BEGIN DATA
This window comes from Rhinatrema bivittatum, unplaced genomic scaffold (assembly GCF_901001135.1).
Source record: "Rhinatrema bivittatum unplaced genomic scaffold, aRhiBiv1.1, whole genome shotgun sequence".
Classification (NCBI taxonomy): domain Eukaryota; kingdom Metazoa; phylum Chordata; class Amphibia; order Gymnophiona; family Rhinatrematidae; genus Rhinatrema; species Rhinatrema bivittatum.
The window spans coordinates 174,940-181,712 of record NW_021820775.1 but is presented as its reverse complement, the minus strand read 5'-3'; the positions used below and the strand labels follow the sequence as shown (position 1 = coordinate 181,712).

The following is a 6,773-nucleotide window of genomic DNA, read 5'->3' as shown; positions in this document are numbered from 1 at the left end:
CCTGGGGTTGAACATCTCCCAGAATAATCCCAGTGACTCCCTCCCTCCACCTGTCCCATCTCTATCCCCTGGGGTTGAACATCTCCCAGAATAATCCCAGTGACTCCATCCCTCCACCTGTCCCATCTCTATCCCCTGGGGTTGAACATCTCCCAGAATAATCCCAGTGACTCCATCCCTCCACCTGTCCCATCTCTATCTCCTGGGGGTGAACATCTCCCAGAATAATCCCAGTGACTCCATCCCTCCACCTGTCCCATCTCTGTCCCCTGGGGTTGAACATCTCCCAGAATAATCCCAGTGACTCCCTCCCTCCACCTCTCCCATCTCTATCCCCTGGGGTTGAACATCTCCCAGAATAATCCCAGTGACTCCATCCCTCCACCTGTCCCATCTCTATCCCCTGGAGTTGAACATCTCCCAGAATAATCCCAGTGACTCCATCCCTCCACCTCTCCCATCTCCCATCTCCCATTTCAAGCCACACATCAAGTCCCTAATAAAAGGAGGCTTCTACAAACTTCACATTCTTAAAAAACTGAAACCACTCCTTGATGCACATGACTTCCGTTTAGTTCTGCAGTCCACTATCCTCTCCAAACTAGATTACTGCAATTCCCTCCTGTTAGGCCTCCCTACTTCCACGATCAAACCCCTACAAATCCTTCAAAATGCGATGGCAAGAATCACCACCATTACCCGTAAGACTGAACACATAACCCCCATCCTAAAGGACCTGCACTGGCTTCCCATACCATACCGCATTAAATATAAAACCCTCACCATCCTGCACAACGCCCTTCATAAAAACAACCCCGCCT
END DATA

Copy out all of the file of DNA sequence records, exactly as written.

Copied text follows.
This window comes from Rhinatrema bivittatum, unplaced genomic scaffold (assembly GCF_901001135.1).
Source record: "Rhinatrema bivittatum unplaced genomic scaffold, aRhiBiv1.1, whole genome shotgun sequence".
Classification (NCBI taxonomy): domain Eukaryota; kingdom Metazoa; phylum Chordata; class Amphibia; order Gymnophiona; family Rhinatrematidae; genus Rhinatrema; species Rhinatrema bivittatum.
The window spans coordinates 174,940-181,712 of record NW_021820775.1 but is presented as its reverse complement, the minus strand read 5'-3'; the positions used below and the strand labels follow the sequence as shown (position 1 = coordinate 181,712).

The following is a 6,773-nucleotide window of genomic DNA, read 5'->3' as shown; positions in this document are numbered from 1 at the left end:
CCTGGGGTTGAACATCTCCCAGAATAATCCCAGTGACTCCCTCCCTCCACCTGTCCCATCTCTATCCCCTGGGGTTGAACATCTCCCAGAATAATCCCAGTGACTCCATCCCTCCACCTGTCCCATCTCTATCCCCTGGGGTTGAACATCTCCCAGAATAATCCCAGTGACTCCATCCCTCCACCTGTCCCATCTCTATCTCCTGGGGGTGAACATCTCCCAGAATAATCCCAGTGACTCCATCCCTCCACCTGTCCCATCTCTGTCCCCTGGGGTTGAACATCTCCCAGAATAATCCCAGTGACTCCCTCCCTCCACCTCTCCCATCTCTATCCCCTGGGGTTGAACATCTCCCAGAATAATCCCAGTGACTCCATCCCTCCACCTGTCCCATCTCTATCCCCTGGAGTTGAACATCTCCCAGAATAATCCCAGTGACTCCATCCCTCCACCTCTCCCATCTCCCATCTCCCATTTCAAGCCACACATCAAGTCCCTAATAAAAGGAGGCTTCTACAAACTTCACATTCTTAAAAAACTGAAACCACTCCTTGATGCACATGACTTCCGTTTAGTTCTGCAGTCCACTATCCTCTCCAAACTAGATTACTGCAATTCCCTCCTGTTAGGCCTCCCTACTTCCACGATCAAACCCCTACAAATCCTTCAAAATGCGATGGCAAGAATCACCACCATTACCCGTAAGACTGAACACATAACCCCCATCCTAAAGGACCTGCACTGGCTTCCCATACCATACCGCATTAAATATAAAACCCTCACCATCCTGCACAACGCCCTTCATAAAAACAACCCCGCCT